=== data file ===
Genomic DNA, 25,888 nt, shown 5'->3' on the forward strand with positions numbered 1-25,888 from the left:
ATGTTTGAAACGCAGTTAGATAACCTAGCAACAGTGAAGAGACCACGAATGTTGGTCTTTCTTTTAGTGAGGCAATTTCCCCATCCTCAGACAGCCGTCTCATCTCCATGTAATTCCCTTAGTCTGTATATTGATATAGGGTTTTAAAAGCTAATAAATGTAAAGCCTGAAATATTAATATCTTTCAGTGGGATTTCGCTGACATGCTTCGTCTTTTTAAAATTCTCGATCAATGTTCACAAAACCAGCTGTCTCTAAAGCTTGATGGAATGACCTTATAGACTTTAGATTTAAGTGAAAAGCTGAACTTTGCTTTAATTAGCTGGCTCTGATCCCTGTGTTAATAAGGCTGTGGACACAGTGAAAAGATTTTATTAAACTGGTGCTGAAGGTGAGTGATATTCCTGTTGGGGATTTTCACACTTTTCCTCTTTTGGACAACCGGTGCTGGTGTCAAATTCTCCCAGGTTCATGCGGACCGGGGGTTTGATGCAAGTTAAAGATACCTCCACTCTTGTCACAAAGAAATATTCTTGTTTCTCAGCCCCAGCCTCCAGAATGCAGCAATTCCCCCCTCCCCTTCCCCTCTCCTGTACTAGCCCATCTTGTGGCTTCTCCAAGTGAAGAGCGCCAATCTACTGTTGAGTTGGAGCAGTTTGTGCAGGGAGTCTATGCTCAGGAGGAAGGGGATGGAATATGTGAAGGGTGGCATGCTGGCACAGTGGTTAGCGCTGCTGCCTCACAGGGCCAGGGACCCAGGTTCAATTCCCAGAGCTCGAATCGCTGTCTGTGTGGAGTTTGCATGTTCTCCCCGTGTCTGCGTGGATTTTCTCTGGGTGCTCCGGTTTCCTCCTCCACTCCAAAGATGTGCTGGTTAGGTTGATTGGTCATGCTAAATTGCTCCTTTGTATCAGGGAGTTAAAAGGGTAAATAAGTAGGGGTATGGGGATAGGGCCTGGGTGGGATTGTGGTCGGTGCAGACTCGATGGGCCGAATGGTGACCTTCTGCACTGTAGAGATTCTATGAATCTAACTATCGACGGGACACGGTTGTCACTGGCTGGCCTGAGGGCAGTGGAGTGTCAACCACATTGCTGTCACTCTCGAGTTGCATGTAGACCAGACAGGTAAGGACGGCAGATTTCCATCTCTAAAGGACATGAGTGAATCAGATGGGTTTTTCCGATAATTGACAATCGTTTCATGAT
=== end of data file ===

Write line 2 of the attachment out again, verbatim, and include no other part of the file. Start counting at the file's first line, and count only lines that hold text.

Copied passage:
ATGTTTGAAACGCAGTTAGATAACCTAGCAACAGTGAAGAGACCACGAATGTTGGTCTTTCTTTTAGTGAGGCAATTTCCCCATCCTCAGACAGCCGTCTCATCTCCATGTAATTCCCTTAGTCTGTATATTGATATAGGGTTTTAAAAGCTAATAAATGTAAAGCCTGAAATATTAATATCTTTCAGTGGGATTTCGCTGACATGCTTCGTCTTTTTAAAATTCTCGATCAATGTTCACAAAACCAGCTGTCTCTAAAGCTTGATGGAATGACCTTATAGACTTTAGATTTAAGTGAAAAGCTGAACTTTGCTTTAATTAGCTGGCTCTGATCCCTGTGTTAATAAGGCTGTGGACACAGTGAAAAGATTTTATTAAACTGGTGCTGAAGGTGAGTGATATTCCTGTTGGGGATTTTCACACTTTTCCTCTTTTGGACAACCGGTGCTGGTGTCAAATTCTCCCAGGTTCATGCGGACCGGGGGTTTGATGCAAGTTAAAGATACCTCCACTCTTGTCACAAAGAAATATTCTTGTTTCTCAGCCCCAGCCTCCAGAATGCAGCAATTCCCCCCTCCCCTTCCCCTCTCCTGTACTAGCCCATCTTGTGGCTTCTCCAAGTGAAGAGCGCCAATCTACTGTTGAGTTGGAGCAGTTTGTGCAGGGAGTCTATGCTCAGGAGGAAGGGGATGGAATATGTGAAGGGTGGCATGCTGGCACAGTGGTTAGCGCTGCTGCCTCACAGGGCCAGGGACCCAGGTTCAATTCCCAGAGCTCGAATCGCTGTCTGTGTGGAGTTTGCATGTTCTCCCCGTGTCTGCGTGGATTTTCTCTGGGTGCTCCGGTTTCCTCCTCCACTCCAAAGATGTGCTGGTTAGGTTGATTGGTCATGCTAAATTGCTCCTTTGTATCAGGGAGTTAAAAGGGTAAATAAGTAGGGGTATGGGGATAGGGCCTGGGTGGGATTGTGGTCGGTGCAGACTCGATGGGCCGAATGGTGACCTTCTGCACTGTAGAGATTCTATGAATCTAACTATCGACGGGACACGGTTGTCACTGGCTGGCCTGAGGGCAGTGGAGTGTCAACCACATTGCTGTCACTCTCGAGTTGCATGTAGACCAGACAGGTAAGGACGGCAGATTTCCATCTCTAAAGGACATGAGTGAATCAGATGGGTTTTTCCGATAATTGACAATCGTTTCATGAT